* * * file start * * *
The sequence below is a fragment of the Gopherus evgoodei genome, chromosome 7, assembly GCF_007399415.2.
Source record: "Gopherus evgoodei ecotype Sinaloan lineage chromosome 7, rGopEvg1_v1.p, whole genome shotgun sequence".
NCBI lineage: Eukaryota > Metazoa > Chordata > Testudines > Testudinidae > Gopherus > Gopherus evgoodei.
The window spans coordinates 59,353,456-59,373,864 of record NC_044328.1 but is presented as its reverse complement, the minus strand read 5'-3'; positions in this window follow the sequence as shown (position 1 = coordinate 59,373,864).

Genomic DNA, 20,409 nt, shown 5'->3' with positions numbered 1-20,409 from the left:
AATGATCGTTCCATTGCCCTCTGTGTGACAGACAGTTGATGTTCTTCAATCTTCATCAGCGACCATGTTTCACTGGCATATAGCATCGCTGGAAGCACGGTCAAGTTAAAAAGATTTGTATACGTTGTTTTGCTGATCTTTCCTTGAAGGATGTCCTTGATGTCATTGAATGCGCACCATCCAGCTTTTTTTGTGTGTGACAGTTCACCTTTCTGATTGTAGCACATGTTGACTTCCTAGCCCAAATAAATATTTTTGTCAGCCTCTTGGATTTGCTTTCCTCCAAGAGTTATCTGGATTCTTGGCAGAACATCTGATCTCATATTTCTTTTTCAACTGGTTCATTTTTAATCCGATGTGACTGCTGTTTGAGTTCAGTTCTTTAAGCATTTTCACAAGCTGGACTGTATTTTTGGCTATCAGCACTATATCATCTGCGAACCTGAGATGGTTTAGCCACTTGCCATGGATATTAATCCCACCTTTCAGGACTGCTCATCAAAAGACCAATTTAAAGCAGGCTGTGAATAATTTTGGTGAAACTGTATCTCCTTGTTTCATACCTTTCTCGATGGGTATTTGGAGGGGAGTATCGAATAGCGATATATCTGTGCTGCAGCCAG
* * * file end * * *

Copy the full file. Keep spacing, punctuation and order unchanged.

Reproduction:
The sequence below is a fragment of the Gopherus evgoodei genome, chromosome 7, assembly GCF_007399415.2.
Source record: "Gopherus evgoodei ecotype Sinaloan lineage chromosome 7, rGopEvg1_v1.p, whole genome shotgun sequence".
NCBI lineage: Eukaryota > Metazoa > Chordata > Testudines > Testudinidae > Gopherus > Gopherus evgoodei.
The window spans coordinates 59,353,456-59,373,864 of record NC_044328.1 but is presented as its reverse complement, the minus strand read 5'-3'; positions in this window follow the sequence as shown (position 1 = coordinate 59,373,864).

Genomic DNA, 20,409 nt, shown 5'->3' with positions numbered 1-20,409 from the left:
AATGATCGTTCCATTGCCCTCTGTGTGACAGACAGTTGATGTTCTTCAATCTTCATCAGCGACCATGTTTCACTGGCATATAGCATCGCTGGAAGCACGGTCAAGTTAAAAAGATTTGTATACGTTGTTTTGCTGATCTTTCCTTGAAGGATGTCCTTGATGTCATTGAATGCGCACCATCCAGCTTTTTTTGTGTGTGACAGTTCACCTTTCTGATTGTAGCACATGTTGACTTCCTAGCCCAAATAAATATTTTTGTCAGCCTCTTGGATTTGCTTTCCTCCAAGAGTTATCTGGATTCTTGGCAGAACATCTGATCTCATATTTCTTTTTCAACTGGTTCATTTTTAATCCGATGTGACTGCTGTTTGAGTTCAGTTCTTTAAGCATTTTCACAAGCTGGACTGTATTTTTGGCTATCAGCACTATATCATCTGCGAACCTGAGATGGTTTAGCCACTTGCCATGGATATTAATCCCACCTTTCAGGACTGCTCATCAAAAGACCAATTTAAAGCAGGCTGTGAATAATTTTGGTGAAACTGTATCTCCTTGTTTCATACCTTTCTCGATGGGTATTTGGAGGGGAGTATCGAATAGCGATATATCTGTGCTGCAGCCAG